AB #2: Jake Alu

Everybody knows dudes named Jake can’t hit.

I love the pitch call here after two fastball misses as Schreiber goes to the backdoor slider for the free strike. If a pitcher can’t execute a particular pitch, it’s typically a good idea to throw something else and reset mentally as different pitches will have different mental cues. For example, the way Schreiber finishes his slider release is going to be different than a fastball.

Schreiber again misses inside, but it’s okay as it’s down in the zone where not a ton can be done with it. Alu fouls it off for strike one.

Schreiber follows up the slider with his four-seamer for the first time tonight. He’ll typically throw use more four-seamers than sinkers to lefties. Here, he misses upstairs for 1-1.

Another first from Schreiber as he goes to the changeup, a pitch he almost exclusively uses against lefties. Following the repeated misses with his slider and fastballs, why not try something new with nobody on?

Pitch models hate the pitch, but it’s too small of a sample to draw any concrete conclusions from. This one looks great to me, tons of drop, solid arm-side movement, and down in the zone. Alu can do nothing but hit on the ground for Trevor Story to show off the glove. I told you guys named Jake can’t hit.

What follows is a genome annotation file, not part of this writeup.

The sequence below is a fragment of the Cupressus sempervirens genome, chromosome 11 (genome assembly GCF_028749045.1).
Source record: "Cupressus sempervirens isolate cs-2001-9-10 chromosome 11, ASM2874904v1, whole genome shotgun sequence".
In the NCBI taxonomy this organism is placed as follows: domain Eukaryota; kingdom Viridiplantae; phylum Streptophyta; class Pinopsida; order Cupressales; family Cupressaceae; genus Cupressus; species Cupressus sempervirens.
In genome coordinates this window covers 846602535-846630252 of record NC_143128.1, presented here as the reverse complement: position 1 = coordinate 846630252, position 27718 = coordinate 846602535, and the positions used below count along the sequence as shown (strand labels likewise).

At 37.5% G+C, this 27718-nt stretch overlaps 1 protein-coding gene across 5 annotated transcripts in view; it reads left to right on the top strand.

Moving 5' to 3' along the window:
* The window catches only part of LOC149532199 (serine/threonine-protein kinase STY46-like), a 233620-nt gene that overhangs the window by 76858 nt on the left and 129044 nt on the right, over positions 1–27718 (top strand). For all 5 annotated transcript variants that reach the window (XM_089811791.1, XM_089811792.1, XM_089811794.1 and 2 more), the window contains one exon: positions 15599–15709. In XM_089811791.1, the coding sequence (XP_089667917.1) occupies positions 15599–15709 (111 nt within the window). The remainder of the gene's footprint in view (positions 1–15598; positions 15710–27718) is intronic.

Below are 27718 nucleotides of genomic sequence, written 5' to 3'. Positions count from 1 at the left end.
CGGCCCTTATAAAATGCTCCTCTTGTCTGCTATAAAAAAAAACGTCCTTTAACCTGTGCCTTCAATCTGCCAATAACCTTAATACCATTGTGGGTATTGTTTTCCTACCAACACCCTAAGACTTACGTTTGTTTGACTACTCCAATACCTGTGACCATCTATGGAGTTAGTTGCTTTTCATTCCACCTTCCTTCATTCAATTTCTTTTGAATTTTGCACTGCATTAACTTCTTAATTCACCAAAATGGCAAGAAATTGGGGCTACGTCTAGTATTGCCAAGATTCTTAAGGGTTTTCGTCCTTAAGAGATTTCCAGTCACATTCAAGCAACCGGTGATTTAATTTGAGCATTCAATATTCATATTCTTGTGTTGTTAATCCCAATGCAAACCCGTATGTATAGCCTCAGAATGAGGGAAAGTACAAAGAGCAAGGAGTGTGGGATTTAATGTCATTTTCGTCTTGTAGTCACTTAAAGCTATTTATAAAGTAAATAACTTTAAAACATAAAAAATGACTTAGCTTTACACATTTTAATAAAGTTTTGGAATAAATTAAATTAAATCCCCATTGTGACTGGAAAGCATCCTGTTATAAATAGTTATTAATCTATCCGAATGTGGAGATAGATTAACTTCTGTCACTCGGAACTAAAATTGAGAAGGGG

AB #3: Idlemaro Vargas

Schreiber starts Vargas off with a sinker on the outer half for called strike one.

Another really good changeup down in the zone that Vargas is in front of and fouls into the ground. Schreiber’s change has a ton of vertical movement, making it really hard to do a lot of damage against when it’s down in the zone.

Here’s a slider from Schreiber that’s supposed to be down and in but misses outside. With robot umpires, it might be a strike, but missing the spot costs him the call.

The camera angle makes it hard to tell, but this ball starts way off the plate. Because of the early swing on the changeup and lack of interest in the slider, it’s reasonable to assume Vargas is looking for a fastball.

And there’s your fastball. Up in the zone with some natural fade. In that location, it’s going to get a swing almost every time. His release point makes his fastball incredibly “flat”. It may even appear to rise out of his hand. Flat fastballs are incredibly successful when elevated. It’s only 93. It’s not even above the zone. Vargas just swings right under it. Here’s a chart showing wOBA against Schreiber’s four-seamer. Keep that ball up and good things will happen.

All in all, that wasn’t Schreiber’s best outing from a command standpoint. He missed spots left and right, up and down. His stuff isn’t so good that he can get away with that every night, especially against good hitters, but his unorthodox release helps the stuff play. Be an outlier, hitters don’t like weird.